In honour of
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1 Empire 'Behind the Mask' (2005)
The first living, breathing cover ever! Okay, maybe it wasn't quite living but Empire's brilliant approach of adding Darth Vader's iconic breathing to its pages cemented the mag's brand and was one of the best celebrations of the original
Star Wars Trilogy coming out on DVD.
we're just glad that they didn't go with a talking Jar-Jar Binks cover to celebrate Episodes I-III as that would have been very, very wrong.
Tech used: a simple microchip – similar to the ones used in those really annoying singing birthday cards
2 Wired 'You are Here' (2007)
Teaming up with Xerox, Wired invited 5,000 subscribers to create their very own cover. All they had to do was send in a picture and location, and their own personal cover was sent in the post.
The stunt was all part of Wired's 'personalisation of all things cyberspace'. While Wired (and its publisher Condé Nast) didn't make any money on the promotion, it did show the magazine once again pushing the boundaries of what is possible in magazine publishing.
Tech used: a mere JPEG and a little help from Xerox
3 Esquire 'E-ink cover' (2008)
Men's magazine Esquire used the magic of E-Ink to power up its 21st Century issue, which perfectly exemplified the future-babble that was within its pages.
When TechRadar spoke to the makers of the E-Ink tech and they said it was something that was eight years in the making.
The reason that it took that long was that Esquire wanted to do the same sort of thing in the Year 2000 but the technology wasn't quite ready. How's that for forward-thinking?
Tech used: E Ink – the same stuff that makes up the words for the Sony Reader
4 Rolling Stone '3D cover' (2006)
3D, man – it's the future (not garlic bread, after all!). Yes, we have been saying that for a while and with Avatar out soon it should be the case but Rolling Stone had the right idea in 2006, using 3D technology for its 1,000th issue.
Instead of going with the 3D glasses approach, though, Rolling Stone made it really 3D, with a lenticular design. Groovy. The cover featured 150 pop icons and cost $1 million to make.
Tech used: it's all about the lenticular printing here, which gives off a lovely illusion of depth.
5 Total Film 'LED Terminator' (2009)
The Terminator's red-eyed stare is one of the scariest images in the history of cinema and so was perfect cover star for Total Film's 150th issue.
After months of negotiation Total Film – made by Future Publishing, TechRadar's publishing company – managed to get the Terminator on-board, coupled with a two push-button LED light design which created the iconic blinking look.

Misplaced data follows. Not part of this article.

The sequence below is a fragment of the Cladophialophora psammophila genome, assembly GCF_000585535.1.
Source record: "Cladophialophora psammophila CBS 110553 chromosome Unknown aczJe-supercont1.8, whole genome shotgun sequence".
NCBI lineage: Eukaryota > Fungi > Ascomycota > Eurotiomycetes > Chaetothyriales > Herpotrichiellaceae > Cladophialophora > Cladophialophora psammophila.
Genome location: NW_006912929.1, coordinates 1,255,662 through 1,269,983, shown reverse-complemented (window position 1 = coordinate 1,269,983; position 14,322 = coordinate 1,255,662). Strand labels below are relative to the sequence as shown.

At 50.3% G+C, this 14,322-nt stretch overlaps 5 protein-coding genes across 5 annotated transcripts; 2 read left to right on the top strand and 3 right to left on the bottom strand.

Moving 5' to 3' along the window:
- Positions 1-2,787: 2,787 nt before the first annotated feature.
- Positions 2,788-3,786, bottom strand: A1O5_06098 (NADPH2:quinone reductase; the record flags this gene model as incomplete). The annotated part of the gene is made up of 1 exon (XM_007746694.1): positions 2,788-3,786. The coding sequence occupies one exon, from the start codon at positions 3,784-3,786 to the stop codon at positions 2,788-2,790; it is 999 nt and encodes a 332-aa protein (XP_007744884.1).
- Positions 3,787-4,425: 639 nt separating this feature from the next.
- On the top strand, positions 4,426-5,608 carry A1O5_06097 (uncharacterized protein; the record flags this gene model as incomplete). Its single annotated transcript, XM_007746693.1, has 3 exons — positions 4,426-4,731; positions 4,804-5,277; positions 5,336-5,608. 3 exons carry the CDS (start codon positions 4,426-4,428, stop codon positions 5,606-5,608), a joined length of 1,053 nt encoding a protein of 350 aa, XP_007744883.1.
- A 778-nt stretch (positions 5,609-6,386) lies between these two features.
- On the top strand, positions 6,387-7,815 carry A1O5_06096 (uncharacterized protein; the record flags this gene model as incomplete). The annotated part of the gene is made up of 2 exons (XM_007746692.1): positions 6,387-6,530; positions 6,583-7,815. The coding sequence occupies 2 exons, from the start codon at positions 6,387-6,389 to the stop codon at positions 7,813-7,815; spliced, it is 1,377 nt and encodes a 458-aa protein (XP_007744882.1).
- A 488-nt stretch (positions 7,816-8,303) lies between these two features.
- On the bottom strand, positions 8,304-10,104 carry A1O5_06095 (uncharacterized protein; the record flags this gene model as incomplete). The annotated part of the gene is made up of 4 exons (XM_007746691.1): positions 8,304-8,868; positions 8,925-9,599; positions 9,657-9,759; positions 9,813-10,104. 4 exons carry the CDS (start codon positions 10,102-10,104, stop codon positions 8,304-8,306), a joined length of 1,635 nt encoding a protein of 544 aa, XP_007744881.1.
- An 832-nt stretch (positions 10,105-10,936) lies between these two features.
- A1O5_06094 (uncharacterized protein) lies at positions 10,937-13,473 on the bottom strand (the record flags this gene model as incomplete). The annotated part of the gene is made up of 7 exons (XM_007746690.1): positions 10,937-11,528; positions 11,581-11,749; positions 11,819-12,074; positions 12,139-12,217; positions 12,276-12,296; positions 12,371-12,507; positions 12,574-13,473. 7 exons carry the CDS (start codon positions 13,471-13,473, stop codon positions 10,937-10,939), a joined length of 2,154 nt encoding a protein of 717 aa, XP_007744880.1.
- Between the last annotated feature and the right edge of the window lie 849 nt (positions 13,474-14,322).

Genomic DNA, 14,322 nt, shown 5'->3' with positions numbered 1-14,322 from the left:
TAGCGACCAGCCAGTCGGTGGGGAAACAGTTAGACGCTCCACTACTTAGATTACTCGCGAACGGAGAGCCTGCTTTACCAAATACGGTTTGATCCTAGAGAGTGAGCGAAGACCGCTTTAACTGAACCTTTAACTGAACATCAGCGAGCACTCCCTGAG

While the magazine's LED tech did have a limited lifespan, you could still get 800 to 1,000 pushes out of it – enough to impress your mates and scare the crap out of commuters on the tube.
Tech used: LEDs – fiery red, evil-looking LEDs
6 Time 'Person of the Year' (2006)
So, who was the person of the year in 2006? It was YOU. Well, you, me and everybody who had joined a social-networking site and uploaded things to that little known video site called YouTube.
Yes, Time magazine honoured everyone in 2006 and the way they showed this on the mag's cover was by using a YouTube frame and a reflective material – so it was just like looking in the mirror. Simple but very effective.
Tech used: tin foil – well, some sort of reflective mirrored paper so you could both read the magazine and do your hair
7 Opium 'Infinity issue' (2009)
As tech innovations go, this has to be up there for the most innovative. While many of you may not have read or know about Opium magazine, but the style tome had a fantastic gimmick on its front cover this year.
Essentially, the makers of the mag have created a story which will take 1,000 years to read. The cover was printed using high-quality acid-free paper and features a story which is a mere 10 words long (written by conceptual artist and journalist Jonathon Keats) but the catch is only one word will be revealed every century. This is due to the way the cover was printed, using multiple ink layers.
We will not be around to see pretty much any of the story, but you have to admire Opium doing something that's a bit different in what is a difficult and saturated market-place.
If only Jeffrey Archer decided to write all his novels this way, TechRadar would be so much happier.
Tech used: Ink and acid-free paper